Maternal health

Help a mother access healthcare

Our local partners work on a range of projects dedicated to improving maternal health access and eradicating obstetric fistula – childbirth injuries throughout the country.


A prolonged and obstructed child labour can cause an obstetric fistula – a hole torn in the bladder, vagina or rectum. The injury can have devastating physical and social consequences for women, leaving them doubly incontinent, isolated from family and friends and living in pain and fear.

In 2017, The Ethiopian Ministry of Health estimated there are more than 36,000 women living in rural Ethiopia with obstetric fistula. Over 3,000 new cases occur each year. 

In a country of 102 million, fewer than 7,000 midwives are trained to deal with this issue/condition.



Ethiopiaid is partnering with three organisations in Ethiopia to find and treat women living with fistula; improve maternal healthcare; train and rehabilitate fistula survivors; and restore dignity so that these women can live healthy prosperous futures. 

 Our partners are:

  • Hamlin Fistula Hospital and Midwifery College, an organisation set up by Dr Catherine Hamlin
  • Healing Hands of Joy (HHOJ)

Alison shares her passion for helping fistula survivors ⪢

Alison talks about founding Healing Hands of Joy and the benefits of Safe Motherhood Ambassadors.

Hawwa’s story of restored dignity ⪢

Funded by your donations, The Hamlin Fistula Hospital in Addis Ababa empowered Hawwa to start building a future and helped deliver new life.

An ambassador for skilled midwives ⪢

Tblets goes through rigorous training to become a midwife to help prevent injuries and promote safe antenatal services.

Our partners

Two decades ago, the Hamlin Fistula Hospital in Addis Ababa was the only place where fistula patients could be treated. Today, not only can patients access the treatment they need through six fistula centres across Ethiopia, but they can also access complete physical and social rehabilitation facilities. Hamlin’s College of Midwives actively recruits and trains new midwives and then deploys them back to their own rural communities to provide maternal healthcare and support in the regions they’re needed most.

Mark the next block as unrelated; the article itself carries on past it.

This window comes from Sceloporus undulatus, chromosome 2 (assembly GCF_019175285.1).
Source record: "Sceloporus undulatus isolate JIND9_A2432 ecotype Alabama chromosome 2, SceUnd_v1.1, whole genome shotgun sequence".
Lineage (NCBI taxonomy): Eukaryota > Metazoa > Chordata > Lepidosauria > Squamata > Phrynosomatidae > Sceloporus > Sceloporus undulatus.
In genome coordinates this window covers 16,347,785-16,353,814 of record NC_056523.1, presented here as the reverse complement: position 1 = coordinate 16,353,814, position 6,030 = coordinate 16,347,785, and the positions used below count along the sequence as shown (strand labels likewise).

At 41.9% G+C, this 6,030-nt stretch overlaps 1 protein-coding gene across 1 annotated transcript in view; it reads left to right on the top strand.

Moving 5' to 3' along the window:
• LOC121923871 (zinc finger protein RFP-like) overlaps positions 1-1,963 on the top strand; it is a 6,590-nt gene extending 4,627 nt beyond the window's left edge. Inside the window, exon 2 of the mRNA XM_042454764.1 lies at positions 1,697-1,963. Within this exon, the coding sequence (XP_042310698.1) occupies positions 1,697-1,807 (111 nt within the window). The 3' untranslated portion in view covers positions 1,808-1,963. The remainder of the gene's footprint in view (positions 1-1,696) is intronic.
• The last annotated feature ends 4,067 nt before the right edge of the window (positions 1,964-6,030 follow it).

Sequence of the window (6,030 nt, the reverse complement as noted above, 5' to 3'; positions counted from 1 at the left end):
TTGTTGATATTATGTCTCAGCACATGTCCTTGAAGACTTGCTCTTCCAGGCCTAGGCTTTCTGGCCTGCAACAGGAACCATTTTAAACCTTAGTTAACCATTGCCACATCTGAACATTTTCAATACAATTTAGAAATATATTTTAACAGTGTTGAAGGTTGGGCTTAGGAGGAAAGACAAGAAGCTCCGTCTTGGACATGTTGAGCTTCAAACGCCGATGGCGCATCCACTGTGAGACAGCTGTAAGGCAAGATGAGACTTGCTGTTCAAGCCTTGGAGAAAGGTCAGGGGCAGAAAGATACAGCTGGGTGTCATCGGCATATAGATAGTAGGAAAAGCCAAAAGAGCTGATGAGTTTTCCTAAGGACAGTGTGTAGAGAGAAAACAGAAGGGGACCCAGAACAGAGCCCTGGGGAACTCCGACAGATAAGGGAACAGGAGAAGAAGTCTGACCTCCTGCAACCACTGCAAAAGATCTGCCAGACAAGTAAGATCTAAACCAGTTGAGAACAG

Healing Hands of Joy (HHOJ) works to end obstetric fistula in Ethiopia in two ways: first to identify, refer and rehabilitate women living with obstetric fistula, and second to break down the social stigma behind fistula and show how communities can support sufferers. HHOJ trains ex-fistula patients as Safe Motherhood Ambassadors who return to their communities to identify new cases of fistula and educate expectant mothers on safe delivery. HHOJ also works on a wider community level, hosting community workshops, religious leader training, film screenings and male sensitivity training to raise awareness and change attitudes for this socially-isolating condition.

Our impact

In 2019, Ethiopiaid’s donors and local partners made a real difference to women in local Ethiopian communities:


safe deliveries by Hamlin midwives in health centres


community members were educated about safe birth practices


male family members helped to support fistula survivors' rehabilitation


women supported to reintegrate back into their communities


women received repair surgery for a fistula and 484 for a pelvic prolapse


women were trained as Safe Motherhood Ambassadors and sent out to rural communities

Donate today

With your donation, our local partners can restore a vulnerable Ethiopian’s dignity and help them rewrite their story.

We also help

Women and girls ⪢

Adolescent girls are often subjected to harmful traditional practices, such as female genital mutilation, gender-based violence and child marriage. 

Education ⪢

Around 60,000 children live on the streets of Addis Ababa. More than half have no access to shelter, adequate food, or an education.

Living with disabilities ⪢

People living with disabilities are routinely denied their most basic human rights, and are cut off from education, employment and healthcare. In Ethiopia, many live in extreme poverty.

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